Pi-hsien Chen,  陳必先 pianist

Pi-hsien Chen was born in Taipei in 1950. When she was nine, she left Taiwan and one year later entered the University of Music in Cologne, Germany. She grew up in the home of her teacher, Hans-Otto Schmidt-Neuhaus, who was also the teacher of Karlheinz Stockhausen, Christoph Eschenbach, and Péter Eötvös. She later studied with Hans Leygraf and also with Wilhelm Kempff, Claudio Arrau, Geza Anda, and Tatjana Nikolajewa.

In 1972, her carrier as pianist began when she won the First Prize at the International ARD Competition in Munich. Her special interest in Schoenberg and Bach also enabled her to win the Arnold Schoenberg Competition in Rotterdam and the Bach Competition in Washington, D.C.

She has performed in most of the major concert halls and with many of the world’s major orchestras, particularly almost every orchestra within the German radio system. Among the orchestras with whom she has appeared are the Royal Philharmonic, the London Symphony, the BBC Orchestra, the Scottish Chamber Orchestra, the Concertgebouw Orchestra in Amsterdam, the Zurich Chamber Orchestra and Tonhalle Orchestra, as well as the NHK Orchestra in Tokyo. She has also been a partner in the Asko Ensemble in Amsterdam, Ensemble Modern in Frankfurt, and Ensemble Intercontemporain in Paris.

She has appeared in the festivals in Lucerne, Schwetzingen, Hong Kong, and Osaka, as well as the Berliner Festspiele, the Wien Modern festival, the Festival d’Autumne in Paris, the Strasbourg Festival, the South Bank Festival in London, the Huddersfield Festival, the BBC Proms, the Ruhr Piano Festival, and the festival in Roque d'Antéron. She represented German music at EXPO 2000 in Hanover, appearing with Alfons Kontarsky. She has been a frequent guest at the Donaueschingen Festival, and was one of six piano soloists in the world premiere of Georg Friedrich Haas's limited approximations in 2010.

Her dedication to new piano music evolved out of her collaboration with composers such as John Cage, Elliott Carter, Pierre Boulez, Karlheinz Stockhausen, György Kurtág, John Patrick Thomas, and Péter Eötvös, to whom she was married. An IRCAM documentary film by Walter Schels shows Boulez assisting Pi-hsien Chen as she prepares for the world premiere of his Douze Notations. In "Black and White", a documentary film about Elliott Carter, Pi-hsien Chen is the pianist in his Double Concerto for Harpsichord & Piano and Two Chamber Orchestras.

She was a professor specializing in contemporary piano music at the Universities of Music in Cologne and Freiburg. She has taught and performed at the "International Summer Courses” in Darmstadt, the Sibelius Academy in Helsinki, and the Chinese Foundation for Performing Arts Summer Music Festival in Boston. The documentary film "Himmel voller Geigen" (shown on the German/French arts channel ARTE in 2014) examines Pi-hsien Chen’s role as a pioneer in Taiwan's musical life.

Her recordings include:

J.S.Bach Goldberg Variations (Naxos), Six Partitas (JazzWerkstatt)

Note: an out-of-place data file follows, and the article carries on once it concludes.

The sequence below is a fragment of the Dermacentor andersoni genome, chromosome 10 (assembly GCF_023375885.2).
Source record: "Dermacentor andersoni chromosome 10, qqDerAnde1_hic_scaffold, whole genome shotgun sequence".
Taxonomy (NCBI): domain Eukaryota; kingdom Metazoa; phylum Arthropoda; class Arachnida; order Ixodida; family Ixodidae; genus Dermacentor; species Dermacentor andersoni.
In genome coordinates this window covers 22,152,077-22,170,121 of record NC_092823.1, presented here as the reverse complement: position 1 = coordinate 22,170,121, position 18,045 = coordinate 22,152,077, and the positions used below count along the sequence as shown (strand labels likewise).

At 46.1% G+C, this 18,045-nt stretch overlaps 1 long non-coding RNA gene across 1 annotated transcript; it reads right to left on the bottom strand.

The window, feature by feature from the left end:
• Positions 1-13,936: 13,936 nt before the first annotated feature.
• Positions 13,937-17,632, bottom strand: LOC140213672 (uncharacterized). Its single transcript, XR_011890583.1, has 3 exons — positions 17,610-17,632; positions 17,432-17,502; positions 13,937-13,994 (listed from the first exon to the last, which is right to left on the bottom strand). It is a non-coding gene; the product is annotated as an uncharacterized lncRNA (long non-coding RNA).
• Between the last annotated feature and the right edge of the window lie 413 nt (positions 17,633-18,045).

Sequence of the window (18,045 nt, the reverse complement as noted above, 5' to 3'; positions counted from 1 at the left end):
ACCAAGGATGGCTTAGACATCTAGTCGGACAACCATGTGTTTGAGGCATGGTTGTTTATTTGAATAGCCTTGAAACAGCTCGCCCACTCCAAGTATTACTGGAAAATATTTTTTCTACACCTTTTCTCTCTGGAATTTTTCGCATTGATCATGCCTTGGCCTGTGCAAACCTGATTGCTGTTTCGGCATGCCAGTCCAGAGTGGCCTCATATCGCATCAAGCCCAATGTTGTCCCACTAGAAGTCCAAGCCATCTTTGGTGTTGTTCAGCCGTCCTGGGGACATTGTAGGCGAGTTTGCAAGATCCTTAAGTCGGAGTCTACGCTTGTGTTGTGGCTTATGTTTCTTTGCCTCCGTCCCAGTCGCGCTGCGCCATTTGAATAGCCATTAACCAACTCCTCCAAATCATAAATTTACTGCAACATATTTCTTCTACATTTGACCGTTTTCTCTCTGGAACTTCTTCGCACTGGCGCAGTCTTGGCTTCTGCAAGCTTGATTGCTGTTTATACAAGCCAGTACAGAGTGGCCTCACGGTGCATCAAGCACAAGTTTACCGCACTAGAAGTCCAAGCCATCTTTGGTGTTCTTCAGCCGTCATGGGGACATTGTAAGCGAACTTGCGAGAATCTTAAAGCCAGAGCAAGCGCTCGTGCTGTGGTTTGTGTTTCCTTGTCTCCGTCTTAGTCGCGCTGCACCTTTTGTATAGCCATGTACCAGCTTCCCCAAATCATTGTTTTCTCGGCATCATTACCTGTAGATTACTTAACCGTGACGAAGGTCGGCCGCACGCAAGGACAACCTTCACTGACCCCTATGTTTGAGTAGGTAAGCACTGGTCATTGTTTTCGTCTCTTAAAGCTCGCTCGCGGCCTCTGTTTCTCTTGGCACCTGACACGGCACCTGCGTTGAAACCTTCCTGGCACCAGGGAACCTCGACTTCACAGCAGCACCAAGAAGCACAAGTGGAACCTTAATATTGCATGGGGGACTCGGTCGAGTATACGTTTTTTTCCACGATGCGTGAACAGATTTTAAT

"The Art of the Fugue" (Feldgen)
Jean Barraqué Sonata (Telos)
John Patrick Thomas "Lost Landscapes" (Emrick Music)
W.A. Mozart Complete Sonatas and other Variations and Piano Pieces (6 CDs for Sunrise)
A. Schoenberg Complete Piano Music (Hat[now]Art)
O. Messiaen "Harawi" with Sigune von Osten, soprano (JazzWerkstatt)
Pierre Boulez Complete Sonatas and Notations (Hat[now]Art)
Pierre Boulez
John Cage
Structures I & II and
"Music For Piano" with Ian Pace

John Cage
Domenico Scarlatti

"Music of Changes" and
Nine Sonatas of Scarlatti 
Klavierstücke I-Vl and
Sonatas Op. 101 and Op. 111 
Xiaoyong Chen "Invisible Landscapes" (Radio Bremen)
York Hoeller Piano Works   (EDA)
Lei Liang "Tremors of a Memory Chord" (Naxos)

A newly released box set with live recordings of five recitals in Cologne’s Kolumba Museum (February-July 2017)



"Chen creates a masterful "Art of the Fugue". (Richard Buell, Boston Globe)

"...Ms Chen's recording of Jean Barraqué's Sonata is remarkable. She takes a sparkling, crystalline view of the music in a way that brings it near the music of Barraqué's principal French contemporary, Pierre Boulez...." (Paul Griffiths, The New York Times)

"...Pi-hsien Chen's opening to Beethoven's Bagatelles announced that the audience would be treated to musical universes that were clear and clean, contained and carefully considered and phrased…. In the carefully curated and bigger-scope-than-normal Scarlatti sonatas, Chen wielded a rich palette while expressing an enlightening variety of characters, lines, and moods within each sonata (which makes me think her Mozart might be special)...." www.classical-scene.com, 2004

"...Pi-hsien Chen interleaves the four books of the Music of Changes with nine Scarlatti keyboard sonatas.... The juxtaposition works wonderfully with the irregular multilayered sound masses of Cage's pieces. What links them here, though, is the sense of buoyancy and alertness that characterises all of Chen's playing... " (Andrew

Clements, The Guardian, U.K.)

“Pi-hsien Chen's playing was strikingly colorful and exciting, and the duo with Nicholas Kitchen played Mozart's Sonata with real Mozartian elegance....”  www.classical-scene.com 2016

“... Beethoven’s late works, with their startling degree of subjectivity, form a fascinating contrast to Stockhausen’s impersonal, coolly constructed world. One reason this functions without problem is because Pi-hsien Chen possesses a remarkable ability to inhabit both of these worlds. Unexpected contrasts take place; above all, the transition from Op. 101 to Klavierstück V is sensational. Everything fits, even better than in Pollini’s version….” (Max Nyffeler, NMZ, Schott Phono)


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Foundation for Chinese Performing Arts

Foundation for Chinese Performing Arts
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